Ten Ways to Take a Bite Out of Blood Sugar (Continued)

Tip Number 6: Start Drinking.

I want you to start drinking. A lot. Of water. (Sorry for the let-down.) In fact, I want you drinking only water. Or skim milk, which tastes pretty much the same to me. Never, ever, ever drink a calorie. Stick with water and drink a lot of it. It's good for you and, like an early salad, can help keep hunger at bay. I'd also like you to avoid the diet sodas, at least on a regular basis. Although they don't have any calories, folks who drink a lot of diet sodas have a harder time losing weight. No one is sure why.

Tip Number 7: Ask your doctor if a dog is right for you.

Yeah, odd prescription, I know, but dog owners are more active than non-dog owners. Why? Well… picture those big, brown, sad eyes pleading with you: Pleeeeeeeeeease take me for a walk. Frankly, most of us have a hard time with self-motivation. We're tired, over-worked, and stressed out. But we're human beings. There's a root word of humane in there somewhere. Often we will do for others what we won't do for ourselves, and pets are the hardest to say "no" to because of the whole issue of inter-species communication. You can rationalize with your kid about why you're too busy to play in the park with her, but your dog isn't going to take "no" for an answer.

Tip Number 8: See what else is in the medicine cabinet.

You need to take your medicine, but sometimes meds for the other things that ail you can raise your blood sugar. We've got a list of them here. If you take one of more of these, talk to your doctor about whether or not there are any alternative meds that will control your other conditions without affecting your blood sugar. Remember that everyone is different. Just because you take a medication on the list doesn't mean that it raises your blood sugar, or if it does, that it raises it enough to worry about. If your doctor says it's safe to do so, you can stop taking a suspect med for a few days, carefully monitor your blood sugar and see if it improves. If you want to be a proper scientist, you should then re-start the med to see if the sugar goes up again. And don't try this at home! Do it only under your doc's guidance.

Tip Number 9: Chill out.

Back in the really old days (like in the Paleolithic) life had some challenges. Like saber-tooth tigers. What happened when your ancient ancestors encountered a saber-tooth cat? I image they threw their hands up in the air, screamed, and ran like hell. To assist in the running like hell, their bodies would dump sugar into their blood for extra energy. Our bodies, to this day, still do that. The problem is that the modern saber-tooth tiger is the overdue electric bill, the dropped cellphone call, the dinnertime telemarketer, and the annoying neighbor. You can't run away from any of these tigers. The extra sugar just sits in your body. But you can learn to defeat this ancient biological fight-or-flight response of our bodies by learning how to relax. You need to make time for you. It might be a warm bubble bath in the evening, a good book at lunch, aroma therapy candles, or even kick boxing. Take that saber tooth tiger. Bam!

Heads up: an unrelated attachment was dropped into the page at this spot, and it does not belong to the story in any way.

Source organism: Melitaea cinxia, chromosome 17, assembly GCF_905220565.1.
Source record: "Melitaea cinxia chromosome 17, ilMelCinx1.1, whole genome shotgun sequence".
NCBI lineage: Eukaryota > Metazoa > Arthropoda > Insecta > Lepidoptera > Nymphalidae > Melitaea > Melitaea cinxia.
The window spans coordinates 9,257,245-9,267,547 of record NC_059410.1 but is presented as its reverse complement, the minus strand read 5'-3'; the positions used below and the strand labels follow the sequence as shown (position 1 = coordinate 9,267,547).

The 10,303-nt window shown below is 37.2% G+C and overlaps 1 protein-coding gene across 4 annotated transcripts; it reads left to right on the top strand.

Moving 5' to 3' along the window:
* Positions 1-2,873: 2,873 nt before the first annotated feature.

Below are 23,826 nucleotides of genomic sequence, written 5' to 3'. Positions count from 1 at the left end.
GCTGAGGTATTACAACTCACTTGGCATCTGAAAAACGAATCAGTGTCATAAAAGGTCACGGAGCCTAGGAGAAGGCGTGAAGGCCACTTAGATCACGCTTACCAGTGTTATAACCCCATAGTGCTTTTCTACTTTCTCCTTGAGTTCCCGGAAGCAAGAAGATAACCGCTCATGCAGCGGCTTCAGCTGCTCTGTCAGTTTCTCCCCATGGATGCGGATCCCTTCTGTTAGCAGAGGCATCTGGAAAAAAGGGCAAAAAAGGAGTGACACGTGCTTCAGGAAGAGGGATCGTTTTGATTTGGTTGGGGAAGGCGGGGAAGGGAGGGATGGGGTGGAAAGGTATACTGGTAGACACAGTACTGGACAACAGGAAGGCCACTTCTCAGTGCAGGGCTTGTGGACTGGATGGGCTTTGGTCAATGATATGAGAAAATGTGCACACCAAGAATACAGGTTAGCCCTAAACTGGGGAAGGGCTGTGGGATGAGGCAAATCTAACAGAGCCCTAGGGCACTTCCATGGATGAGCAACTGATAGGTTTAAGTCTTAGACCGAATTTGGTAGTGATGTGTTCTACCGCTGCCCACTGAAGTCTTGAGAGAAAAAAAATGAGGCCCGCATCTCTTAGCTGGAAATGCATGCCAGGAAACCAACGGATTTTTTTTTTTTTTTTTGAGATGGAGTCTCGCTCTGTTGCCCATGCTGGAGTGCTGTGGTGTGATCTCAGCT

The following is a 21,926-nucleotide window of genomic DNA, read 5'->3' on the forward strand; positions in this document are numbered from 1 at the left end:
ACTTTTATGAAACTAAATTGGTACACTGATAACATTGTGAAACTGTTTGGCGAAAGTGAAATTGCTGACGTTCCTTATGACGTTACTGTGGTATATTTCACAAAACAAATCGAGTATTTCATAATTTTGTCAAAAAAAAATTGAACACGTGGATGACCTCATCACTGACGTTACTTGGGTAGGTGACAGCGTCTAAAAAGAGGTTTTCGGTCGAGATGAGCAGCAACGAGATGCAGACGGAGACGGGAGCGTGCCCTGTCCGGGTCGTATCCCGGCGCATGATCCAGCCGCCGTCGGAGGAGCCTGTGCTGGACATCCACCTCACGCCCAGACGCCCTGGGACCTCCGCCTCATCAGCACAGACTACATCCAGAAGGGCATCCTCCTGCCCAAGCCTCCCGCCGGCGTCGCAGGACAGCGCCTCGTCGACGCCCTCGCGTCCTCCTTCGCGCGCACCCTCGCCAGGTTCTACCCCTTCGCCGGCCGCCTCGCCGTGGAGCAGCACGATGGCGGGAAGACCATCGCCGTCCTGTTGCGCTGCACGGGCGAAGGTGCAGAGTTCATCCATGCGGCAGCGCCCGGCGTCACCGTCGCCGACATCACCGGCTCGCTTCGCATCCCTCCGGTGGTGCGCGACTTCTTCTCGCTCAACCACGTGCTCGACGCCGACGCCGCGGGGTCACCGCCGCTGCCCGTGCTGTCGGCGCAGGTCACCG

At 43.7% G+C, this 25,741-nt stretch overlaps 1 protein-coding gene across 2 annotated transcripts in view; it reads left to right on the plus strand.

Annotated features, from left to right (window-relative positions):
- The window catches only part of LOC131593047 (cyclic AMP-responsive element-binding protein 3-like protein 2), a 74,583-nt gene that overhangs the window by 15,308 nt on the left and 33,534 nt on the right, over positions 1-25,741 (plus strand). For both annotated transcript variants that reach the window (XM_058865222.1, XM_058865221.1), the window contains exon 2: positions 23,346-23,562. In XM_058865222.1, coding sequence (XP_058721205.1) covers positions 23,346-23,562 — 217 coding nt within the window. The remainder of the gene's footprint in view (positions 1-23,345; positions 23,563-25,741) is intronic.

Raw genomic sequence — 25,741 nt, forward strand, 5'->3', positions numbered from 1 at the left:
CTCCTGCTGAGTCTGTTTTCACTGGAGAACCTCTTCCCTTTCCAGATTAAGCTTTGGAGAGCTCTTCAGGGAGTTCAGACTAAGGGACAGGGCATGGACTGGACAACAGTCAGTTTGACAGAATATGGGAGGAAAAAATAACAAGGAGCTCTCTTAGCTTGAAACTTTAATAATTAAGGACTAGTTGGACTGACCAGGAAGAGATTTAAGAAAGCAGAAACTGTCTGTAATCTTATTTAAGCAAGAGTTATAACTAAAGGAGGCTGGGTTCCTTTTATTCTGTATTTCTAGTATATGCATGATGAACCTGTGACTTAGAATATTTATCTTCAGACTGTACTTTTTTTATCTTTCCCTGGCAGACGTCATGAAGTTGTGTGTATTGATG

Tip Number 10: Tuck yourself in early.

Not getting enough sleep will raise your blood sugar, and most Americans don't get enough sleep. But you have to. This is medicine for your diabetes, so you need to do what "Doctor" Wil tells you to. And you need to do two things to get a good night's sleep. First you need to budget enough time. That means eight hours, for most folks. The second thing you need to do is purify your bedroom, and that means getting all the electronic gadgets out. Your bedroom is a place to sleep. It does not need a TV. It does not need a computer. It does not need a cell phone.

Summary

So there you have it, ten simple things you can do to lower your blood sugar. Notice anything special about these tips? Right! There's nothing special about them at all. They aren't bizarre. They aren't difficult. You don't have to change your entire life. These are things you can integrate into the daily life you already live now. And once they become habits—healthy habits—you'll have taken blood sugar management into your own hands.

Wil Dubois is the author of four multi-award-winning books about diabetes. He is a PWD type 1, and is the diabetes coordinator for a rural non-profit clinic. Visit his blog, LifeAfterDX.

Read Wil's bio here.

Read more of Wil Dubois' columns.

NOTE: The information is not intended to be a replacement or substitute for consultation with a qualified medical professional or for professional medical advice related to diabetes or another medical condition. Please contact your physician or medical professional with any questions and concerns about your medical condition.

Page: 1 | 2

Last Modified Date: June 05, 2013

All content on dLife.com is created and reviewed in compliance with our editorial policy.

Sign up for FREE dLife Newsletters

dLife Membership is FREE! Get exclusive access, free recipes, newsletters, savings, and much more! FPO

Congratulations!
You are subscribed!
Congratulations!
You are subscribed!
Congratulations!
You are subscribed!
29 Views 0 comments
by Lindsey Guerin
Because I wear my Dexcom on my arm, I’ve slowly adjusted to the fact that people will ask me about it. Sometimes it’s the rude and inquisitive “What’s that?” and sometimes it’s somewhat sincere curiosity “Is that a (insert random type of medical device that they assume)?” Sometimes it bothers me more than others depending on how they ask and how they respond once I’ve told them what it is. I have limits to how much myth-busting I want to do in everyday conversation and how much rudeness I can...